Penmaen, Glamorgan

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Penmaen Burrows - - 1493194.jpg
Penmaen Burrows
Grid reference: SS527887
Location: 51°34’42"N, 4°7’34"W
Postcode: SA3
Local Government

Penmaen is a tiny village in the south of the Gower Peninsual in the westernmost extent of Glamorgan. It is little more than a scatter of houses around the A4118 road, a little inland of the broad beaches of Oxwich Bay on the Gower's south coast, and at the foot of the long ridge of Cefn Bryn.

Two long-distance paths pass by: the Gower Way to the north, heading up Cefn Bryn, and the Wales Coast Path to the south along the shore. The two meet just east of the village.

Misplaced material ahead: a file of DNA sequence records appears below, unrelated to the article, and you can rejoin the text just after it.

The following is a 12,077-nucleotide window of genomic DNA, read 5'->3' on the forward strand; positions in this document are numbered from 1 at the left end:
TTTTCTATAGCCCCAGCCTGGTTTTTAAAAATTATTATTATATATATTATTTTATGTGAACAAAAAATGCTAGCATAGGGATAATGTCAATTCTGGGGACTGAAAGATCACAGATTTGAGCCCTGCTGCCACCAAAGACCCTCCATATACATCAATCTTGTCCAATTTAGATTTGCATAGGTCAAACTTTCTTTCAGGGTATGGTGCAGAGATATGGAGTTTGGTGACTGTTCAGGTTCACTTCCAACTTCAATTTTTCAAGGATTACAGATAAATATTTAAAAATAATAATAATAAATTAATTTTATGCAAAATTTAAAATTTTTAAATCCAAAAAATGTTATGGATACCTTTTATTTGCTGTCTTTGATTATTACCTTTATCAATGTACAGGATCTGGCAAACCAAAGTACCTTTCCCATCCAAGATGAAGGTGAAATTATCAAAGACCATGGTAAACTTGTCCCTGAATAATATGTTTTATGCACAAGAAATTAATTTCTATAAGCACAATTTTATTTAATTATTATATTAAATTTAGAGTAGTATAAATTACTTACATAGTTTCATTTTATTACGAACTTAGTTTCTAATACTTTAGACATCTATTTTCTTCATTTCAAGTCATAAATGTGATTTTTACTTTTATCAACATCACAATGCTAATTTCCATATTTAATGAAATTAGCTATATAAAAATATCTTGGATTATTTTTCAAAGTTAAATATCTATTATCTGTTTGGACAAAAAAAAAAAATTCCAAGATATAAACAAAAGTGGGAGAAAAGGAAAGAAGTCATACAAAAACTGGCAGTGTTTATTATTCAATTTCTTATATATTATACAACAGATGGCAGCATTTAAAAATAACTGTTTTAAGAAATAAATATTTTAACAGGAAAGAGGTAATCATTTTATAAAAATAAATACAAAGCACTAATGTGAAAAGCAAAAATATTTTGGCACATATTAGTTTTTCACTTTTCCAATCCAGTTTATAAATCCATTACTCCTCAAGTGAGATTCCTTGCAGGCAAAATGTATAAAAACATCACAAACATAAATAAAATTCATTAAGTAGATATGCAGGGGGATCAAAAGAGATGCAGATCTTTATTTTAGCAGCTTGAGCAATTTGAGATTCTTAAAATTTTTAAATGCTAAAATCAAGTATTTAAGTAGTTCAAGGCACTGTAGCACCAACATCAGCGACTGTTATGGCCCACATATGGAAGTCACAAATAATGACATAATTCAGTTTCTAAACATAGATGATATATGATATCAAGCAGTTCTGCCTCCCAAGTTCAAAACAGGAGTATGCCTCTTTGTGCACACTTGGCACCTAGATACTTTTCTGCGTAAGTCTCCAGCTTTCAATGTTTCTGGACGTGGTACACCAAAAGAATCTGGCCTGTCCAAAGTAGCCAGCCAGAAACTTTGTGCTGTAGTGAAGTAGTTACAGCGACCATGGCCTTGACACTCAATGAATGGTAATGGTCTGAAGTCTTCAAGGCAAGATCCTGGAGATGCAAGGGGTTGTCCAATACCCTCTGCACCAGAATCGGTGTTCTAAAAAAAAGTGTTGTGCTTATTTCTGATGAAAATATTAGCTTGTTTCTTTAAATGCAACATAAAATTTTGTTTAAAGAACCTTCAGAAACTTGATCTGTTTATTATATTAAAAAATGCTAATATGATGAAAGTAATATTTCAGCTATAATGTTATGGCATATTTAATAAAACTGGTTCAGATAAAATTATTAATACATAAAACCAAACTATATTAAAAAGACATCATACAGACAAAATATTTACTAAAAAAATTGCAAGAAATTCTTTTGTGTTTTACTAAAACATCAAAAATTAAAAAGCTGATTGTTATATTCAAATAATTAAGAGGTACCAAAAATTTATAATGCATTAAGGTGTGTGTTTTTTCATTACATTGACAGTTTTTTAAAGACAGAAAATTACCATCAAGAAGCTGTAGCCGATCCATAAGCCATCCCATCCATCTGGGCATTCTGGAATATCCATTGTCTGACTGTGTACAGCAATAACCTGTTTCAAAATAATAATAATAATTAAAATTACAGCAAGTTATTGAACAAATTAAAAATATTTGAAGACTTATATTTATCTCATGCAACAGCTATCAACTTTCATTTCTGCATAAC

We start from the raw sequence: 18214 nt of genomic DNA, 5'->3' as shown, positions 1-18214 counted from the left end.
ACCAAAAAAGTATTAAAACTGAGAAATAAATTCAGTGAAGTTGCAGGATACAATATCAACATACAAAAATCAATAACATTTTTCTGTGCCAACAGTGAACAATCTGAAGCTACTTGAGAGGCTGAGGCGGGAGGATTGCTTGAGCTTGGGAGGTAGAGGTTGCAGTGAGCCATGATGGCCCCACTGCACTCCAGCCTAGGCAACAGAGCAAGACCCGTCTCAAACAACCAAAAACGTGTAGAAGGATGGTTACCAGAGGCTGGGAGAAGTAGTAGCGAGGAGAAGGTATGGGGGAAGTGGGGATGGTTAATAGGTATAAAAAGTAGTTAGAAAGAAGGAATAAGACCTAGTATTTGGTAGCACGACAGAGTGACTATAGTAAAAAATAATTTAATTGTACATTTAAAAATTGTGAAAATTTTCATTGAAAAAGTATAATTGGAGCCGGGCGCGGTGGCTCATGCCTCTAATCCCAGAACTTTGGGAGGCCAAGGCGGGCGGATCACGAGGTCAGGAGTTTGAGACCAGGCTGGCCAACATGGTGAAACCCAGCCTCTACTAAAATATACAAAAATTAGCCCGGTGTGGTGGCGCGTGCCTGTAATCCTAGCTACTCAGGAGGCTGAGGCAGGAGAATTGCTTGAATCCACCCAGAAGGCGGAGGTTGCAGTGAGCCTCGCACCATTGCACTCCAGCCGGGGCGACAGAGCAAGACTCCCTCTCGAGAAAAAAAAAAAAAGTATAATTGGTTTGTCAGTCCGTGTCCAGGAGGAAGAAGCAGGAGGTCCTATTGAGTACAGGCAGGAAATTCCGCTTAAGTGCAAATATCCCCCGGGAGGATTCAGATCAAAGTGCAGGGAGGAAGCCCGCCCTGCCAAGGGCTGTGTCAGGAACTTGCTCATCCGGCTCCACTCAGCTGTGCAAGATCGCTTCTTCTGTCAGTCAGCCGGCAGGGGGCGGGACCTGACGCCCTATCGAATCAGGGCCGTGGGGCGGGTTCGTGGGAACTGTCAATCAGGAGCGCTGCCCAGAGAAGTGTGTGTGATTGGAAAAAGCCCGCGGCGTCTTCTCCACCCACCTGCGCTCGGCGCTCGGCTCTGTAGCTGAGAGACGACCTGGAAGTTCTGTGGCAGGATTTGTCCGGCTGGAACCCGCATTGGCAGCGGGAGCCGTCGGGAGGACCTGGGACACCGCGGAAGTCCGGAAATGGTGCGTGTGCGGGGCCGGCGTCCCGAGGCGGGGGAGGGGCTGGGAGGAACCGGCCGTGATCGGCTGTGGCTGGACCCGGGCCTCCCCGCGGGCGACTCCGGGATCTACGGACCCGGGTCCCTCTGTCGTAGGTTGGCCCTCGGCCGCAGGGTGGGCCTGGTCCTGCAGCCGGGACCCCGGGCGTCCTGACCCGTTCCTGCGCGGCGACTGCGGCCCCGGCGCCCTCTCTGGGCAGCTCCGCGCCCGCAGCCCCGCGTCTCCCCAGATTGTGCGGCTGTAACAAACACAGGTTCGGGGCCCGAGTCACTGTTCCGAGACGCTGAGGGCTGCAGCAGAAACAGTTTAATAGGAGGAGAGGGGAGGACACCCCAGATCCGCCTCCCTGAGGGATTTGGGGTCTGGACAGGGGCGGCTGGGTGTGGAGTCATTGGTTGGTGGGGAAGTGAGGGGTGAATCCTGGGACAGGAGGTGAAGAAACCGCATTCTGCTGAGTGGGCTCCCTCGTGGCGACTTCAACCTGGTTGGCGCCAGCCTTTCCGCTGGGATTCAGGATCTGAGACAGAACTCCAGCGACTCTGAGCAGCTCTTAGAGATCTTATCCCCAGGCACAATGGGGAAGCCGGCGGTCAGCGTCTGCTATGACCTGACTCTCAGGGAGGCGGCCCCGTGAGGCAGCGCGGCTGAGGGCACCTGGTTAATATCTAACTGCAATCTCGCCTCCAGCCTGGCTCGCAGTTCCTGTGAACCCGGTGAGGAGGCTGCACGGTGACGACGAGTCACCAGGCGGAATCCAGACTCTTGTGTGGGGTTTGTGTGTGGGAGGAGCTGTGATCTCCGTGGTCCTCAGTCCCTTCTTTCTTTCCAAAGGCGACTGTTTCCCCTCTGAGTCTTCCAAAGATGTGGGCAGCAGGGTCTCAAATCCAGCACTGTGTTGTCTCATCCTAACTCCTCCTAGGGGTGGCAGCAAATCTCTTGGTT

A number of archaeological sites are found in the area. It contains also Parc-Le-Breos, a 19th-century hunting lodge, that was once the deer park of William de Breos, Lord of Gower, but today serves as a hotel and pony-trekking centre.

Penmaen Castle began as a small timber castle. Later it was replaced by a stone structure. The dates of the structures are not known but the ringwork and timber gateway is accepted as being Norman. The timber gateway was destroyed by fire and later replaced by a drystone walled gate tower. It is believed that the replacement could either have been built by a Norman or the Welsh Lord Rhys Gryg ap Rhys, who had destroyed all the castles in Gower in 1217.

A painting of Penmaen Burrows was made by John Nash.